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Canon ZR600 review: Canon ZR600


Pricewise, Canon's budget-pleasing ZR600 MiniDV camcorder falls squarely between the ZR500 and ZR700. Should you consider this middle-of-the-pack model? That depends on what features you hold dear. The Canon ZR600 shares the ZR700's 680,000-pixel, 1/6-inch CCD; 2.7-inch wide-screen LCD; simple, joystick-driven menus; and palm-friendly design. In fact, you may want to read our full review of the ZR700 to learn more about the ZR600's capabilities, performance, and image quality.


Canon ZR600

The Good

Wide-screen LCD; easy-to-use controls; built-in lens cover; above-average color reproduction; 25X optical zoom; plenty of manual controls; accepts add-on lenses and filters; low price.

The Bad

No accessory shoe or microphone input; bottom-loading tape compartment; grainy, low-resolution still photos; not enough stabilization at maximum zoom; poor low-light performance.

The Bottom Line

Stick with well-lit environments and you're sure to like the Canon ZR600, a low-priced, feature-rich camcorder.
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Much like its slightly more expensive sibling, the ZR700, Canon's ZR600 performed well in our tests under optimum lighting, while low-light performance yielded significant noise--not uncommon for entry-level Canon camcorders. It boasts a very full feature set for an entry-level model, including a bevy of shooting options, fixed- or variable-speed zoom, and a wide-screen LCD. But if you plan on digitizing your old analog tapes, you'll have to step up to the ZR700, which includes a video input for performing analog-to-digital conversion. Otherwise, the ZR600 should fulfill most casual moviemakers' needs.

Of course, something must account for the $50 savings. In crafting the ZR600, Canon pulled the video light and the video input and supplied a slightly smaller battery. Though some users will be fine with these downgrades, we think they're worth the extra money--especially the video-in, which enables you to copy video from analog sources such as VCRs and older camcorders to your PC for editing. And a higher-capacity battery is always welcome. The video light is less valuable; it helps with low-light shooting but only when you're close to your subject.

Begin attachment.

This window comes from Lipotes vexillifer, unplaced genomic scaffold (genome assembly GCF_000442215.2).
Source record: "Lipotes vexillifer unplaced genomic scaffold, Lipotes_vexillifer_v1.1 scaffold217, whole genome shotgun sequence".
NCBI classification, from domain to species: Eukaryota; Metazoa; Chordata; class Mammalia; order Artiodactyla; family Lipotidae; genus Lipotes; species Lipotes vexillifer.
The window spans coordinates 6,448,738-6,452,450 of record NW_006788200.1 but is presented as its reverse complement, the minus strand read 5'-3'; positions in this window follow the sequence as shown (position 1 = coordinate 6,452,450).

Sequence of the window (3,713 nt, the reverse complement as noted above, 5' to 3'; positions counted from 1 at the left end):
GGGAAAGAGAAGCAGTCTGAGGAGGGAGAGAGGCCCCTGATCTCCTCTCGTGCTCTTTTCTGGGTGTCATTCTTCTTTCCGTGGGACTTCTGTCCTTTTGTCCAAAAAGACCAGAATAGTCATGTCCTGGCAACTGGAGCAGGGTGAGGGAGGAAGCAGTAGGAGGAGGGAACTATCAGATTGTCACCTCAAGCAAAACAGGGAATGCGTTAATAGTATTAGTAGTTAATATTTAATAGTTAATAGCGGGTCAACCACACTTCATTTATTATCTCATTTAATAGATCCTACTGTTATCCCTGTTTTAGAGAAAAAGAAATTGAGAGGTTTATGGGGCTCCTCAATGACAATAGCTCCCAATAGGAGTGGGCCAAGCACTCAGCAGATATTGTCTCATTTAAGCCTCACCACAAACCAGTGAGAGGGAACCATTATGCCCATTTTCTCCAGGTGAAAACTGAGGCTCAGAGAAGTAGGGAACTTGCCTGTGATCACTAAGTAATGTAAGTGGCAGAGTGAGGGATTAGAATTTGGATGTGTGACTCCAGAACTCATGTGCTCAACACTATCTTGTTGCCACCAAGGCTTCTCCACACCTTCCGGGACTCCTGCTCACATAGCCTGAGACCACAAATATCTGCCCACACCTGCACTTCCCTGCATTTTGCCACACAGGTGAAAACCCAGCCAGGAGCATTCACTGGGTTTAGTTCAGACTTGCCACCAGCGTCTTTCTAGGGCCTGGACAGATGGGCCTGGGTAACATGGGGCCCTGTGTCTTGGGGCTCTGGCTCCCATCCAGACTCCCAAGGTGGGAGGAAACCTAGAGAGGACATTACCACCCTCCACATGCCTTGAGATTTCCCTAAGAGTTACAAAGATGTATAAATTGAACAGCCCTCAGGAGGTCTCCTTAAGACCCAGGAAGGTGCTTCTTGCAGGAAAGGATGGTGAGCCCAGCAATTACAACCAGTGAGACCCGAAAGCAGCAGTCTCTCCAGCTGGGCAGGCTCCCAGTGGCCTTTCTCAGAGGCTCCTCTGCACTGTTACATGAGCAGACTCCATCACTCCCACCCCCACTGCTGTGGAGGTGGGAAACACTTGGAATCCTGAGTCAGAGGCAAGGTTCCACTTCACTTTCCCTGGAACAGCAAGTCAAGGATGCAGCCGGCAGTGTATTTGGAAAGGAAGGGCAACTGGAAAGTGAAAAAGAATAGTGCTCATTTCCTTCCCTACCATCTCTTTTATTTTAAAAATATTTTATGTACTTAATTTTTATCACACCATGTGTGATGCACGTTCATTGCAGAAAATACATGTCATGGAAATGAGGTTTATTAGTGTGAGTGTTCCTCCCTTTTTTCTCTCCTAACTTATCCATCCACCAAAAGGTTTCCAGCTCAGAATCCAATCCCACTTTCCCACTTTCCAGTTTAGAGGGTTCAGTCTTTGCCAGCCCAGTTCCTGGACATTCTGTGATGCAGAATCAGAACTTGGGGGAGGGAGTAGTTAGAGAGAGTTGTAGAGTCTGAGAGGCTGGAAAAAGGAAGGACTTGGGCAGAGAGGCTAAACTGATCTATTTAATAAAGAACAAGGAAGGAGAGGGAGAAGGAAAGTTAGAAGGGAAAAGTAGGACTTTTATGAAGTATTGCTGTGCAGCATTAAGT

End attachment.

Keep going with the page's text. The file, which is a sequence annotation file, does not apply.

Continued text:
We really liked the new zoom control that Canon put into these camcorders. It lets you choose between fixed--1X, 2X, or 3X--or variable zoom speeds. The variable works the same as most camcorders: the harder you press, the faster it zooms. The fixed settings keep the zoom consistent to ward off that herky-jerky amateur look. We just wish you didn't have to dig through the menus to change the setting.

For an entry-level camcorder, the Canon ZR600 includes a lot of shooting options, including eight auto-exposure modes, three white-balance choices, nine digital image effects, six shutter speeds, and a level marker that overlays a horizon line on the LCD to help you orient your shot. Of course, Canon's Easy mode will make all the choices for you, if you want to keep it simple.

As you'd expect, the ZR600 doesn't impress with its still photography. Images are grainy and low-resolution, though colors seem relatively accurate. Video fares better. In medium and bright lighting, the ZR600 captures crisp video with accurate color. In low light, the video exhibits noticeable noise, and Canon's Night mode doesn't help.

Despite our gripes, the Canon ZR600 should please the majority of users. Of course, if you have analog videos that you'd like to convert to digital or really think you need a built-in video light, then you'll want to step up to the ZR700. LINKTEXTGOESHERE


Canon ZR600

Score Breakdown

Design 7Features 7Performance 6Image quality 6